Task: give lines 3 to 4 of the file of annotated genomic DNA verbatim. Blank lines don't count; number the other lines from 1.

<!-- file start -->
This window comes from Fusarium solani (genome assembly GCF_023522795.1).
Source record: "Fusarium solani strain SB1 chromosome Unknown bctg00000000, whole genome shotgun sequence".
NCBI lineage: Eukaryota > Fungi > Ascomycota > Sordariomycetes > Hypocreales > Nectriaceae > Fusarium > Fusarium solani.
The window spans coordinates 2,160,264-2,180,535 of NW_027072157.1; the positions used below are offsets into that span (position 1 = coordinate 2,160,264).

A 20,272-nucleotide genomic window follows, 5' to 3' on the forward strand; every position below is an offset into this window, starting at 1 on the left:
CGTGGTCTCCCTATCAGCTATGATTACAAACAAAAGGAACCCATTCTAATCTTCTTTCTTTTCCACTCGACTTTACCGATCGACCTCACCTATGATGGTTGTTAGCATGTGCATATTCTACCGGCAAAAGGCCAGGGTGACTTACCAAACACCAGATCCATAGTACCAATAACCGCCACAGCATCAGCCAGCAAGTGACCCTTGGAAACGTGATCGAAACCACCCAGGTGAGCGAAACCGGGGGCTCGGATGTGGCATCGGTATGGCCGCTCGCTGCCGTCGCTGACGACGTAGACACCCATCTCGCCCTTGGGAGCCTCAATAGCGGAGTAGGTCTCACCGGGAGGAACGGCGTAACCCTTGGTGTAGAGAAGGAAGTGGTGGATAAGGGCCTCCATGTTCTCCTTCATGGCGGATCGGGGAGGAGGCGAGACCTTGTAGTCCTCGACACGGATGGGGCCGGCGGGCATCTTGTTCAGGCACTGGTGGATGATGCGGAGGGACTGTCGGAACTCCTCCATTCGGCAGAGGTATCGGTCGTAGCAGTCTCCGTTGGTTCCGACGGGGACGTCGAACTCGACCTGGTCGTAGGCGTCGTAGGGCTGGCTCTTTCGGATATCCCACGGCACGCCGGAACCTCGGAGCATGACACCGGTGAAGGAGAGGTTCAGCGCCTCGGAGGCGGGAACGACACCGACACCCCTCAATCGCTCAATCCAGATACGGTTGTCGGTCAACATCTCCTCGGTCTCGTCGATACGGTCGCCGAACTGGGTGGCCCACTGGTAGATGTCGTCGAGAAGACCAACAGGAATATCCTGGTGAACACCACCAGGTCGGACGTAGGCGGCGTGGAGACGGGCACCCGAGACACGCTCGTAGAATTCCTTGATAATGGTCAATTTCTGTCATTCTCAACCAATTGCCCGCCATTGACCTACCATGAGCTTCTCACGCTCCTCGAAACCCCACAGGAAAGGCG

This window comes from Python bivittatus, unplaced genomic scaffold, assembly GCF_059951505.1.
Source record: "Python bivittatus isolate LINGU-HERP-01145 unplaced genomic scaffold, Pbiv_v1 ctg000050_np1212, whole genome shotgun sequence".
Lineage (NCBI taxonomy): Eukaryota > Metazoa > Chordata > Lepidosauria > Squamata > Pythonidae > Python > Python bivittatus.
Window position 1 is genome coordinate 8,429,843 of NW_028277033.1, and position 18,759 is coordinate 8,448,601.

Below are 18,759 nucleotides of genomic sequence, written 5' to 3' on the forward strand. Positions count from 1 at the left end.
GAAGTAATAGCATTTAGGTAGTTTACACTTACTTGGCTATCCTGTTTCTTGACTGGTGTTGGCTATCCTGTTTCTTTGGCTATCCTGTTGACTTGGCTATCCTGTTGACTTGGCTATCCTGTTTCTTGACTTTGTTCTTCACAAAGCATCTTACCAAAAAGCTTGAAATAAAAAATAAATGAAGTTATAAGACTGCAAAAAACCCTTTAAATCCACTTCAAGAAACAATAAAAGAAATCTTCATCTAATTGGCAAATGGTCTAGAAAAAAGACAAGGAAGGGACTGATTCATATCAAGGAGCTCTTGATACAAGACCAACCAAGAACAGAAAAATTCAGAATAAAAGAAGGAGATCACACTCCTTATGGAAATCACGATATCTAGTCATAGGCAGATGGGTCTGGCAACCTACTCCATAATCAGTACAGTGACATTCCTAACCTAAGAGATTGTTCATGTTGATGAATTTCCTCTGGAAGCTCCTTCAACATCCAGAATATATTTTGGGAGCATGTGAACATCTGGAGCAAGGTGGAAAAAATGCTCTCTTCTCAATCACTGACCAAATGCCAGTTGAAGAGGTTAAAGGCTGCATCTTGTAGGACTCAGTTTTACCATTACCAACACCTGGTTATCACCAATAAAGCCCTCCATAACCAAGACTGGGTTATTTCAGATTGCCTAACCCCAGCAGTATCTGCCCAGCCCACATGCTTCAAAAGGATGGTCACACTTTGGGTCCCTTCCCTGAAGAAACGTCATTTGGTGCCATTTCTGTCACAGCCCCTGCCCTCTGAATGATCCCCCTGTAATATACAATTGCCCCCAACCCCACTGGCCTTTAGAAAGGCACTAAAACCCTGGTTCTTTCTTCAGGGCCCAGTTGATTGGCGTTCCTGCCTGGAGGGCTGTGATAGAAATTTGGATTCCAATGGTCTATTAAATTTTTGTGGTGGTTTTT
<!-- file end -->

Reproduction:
NCBI lineage: Eukaryota > Fungi > Ascomycota > Sordariomycetes > Hypocreales > Nectriaceae > Fusarium > Fusarium solani.
The window spans coordinates 2,160,264-2,180,535 of NW_027072157.1; the positions used below are offsets into that span (position 1 = coordinate 2,160,264).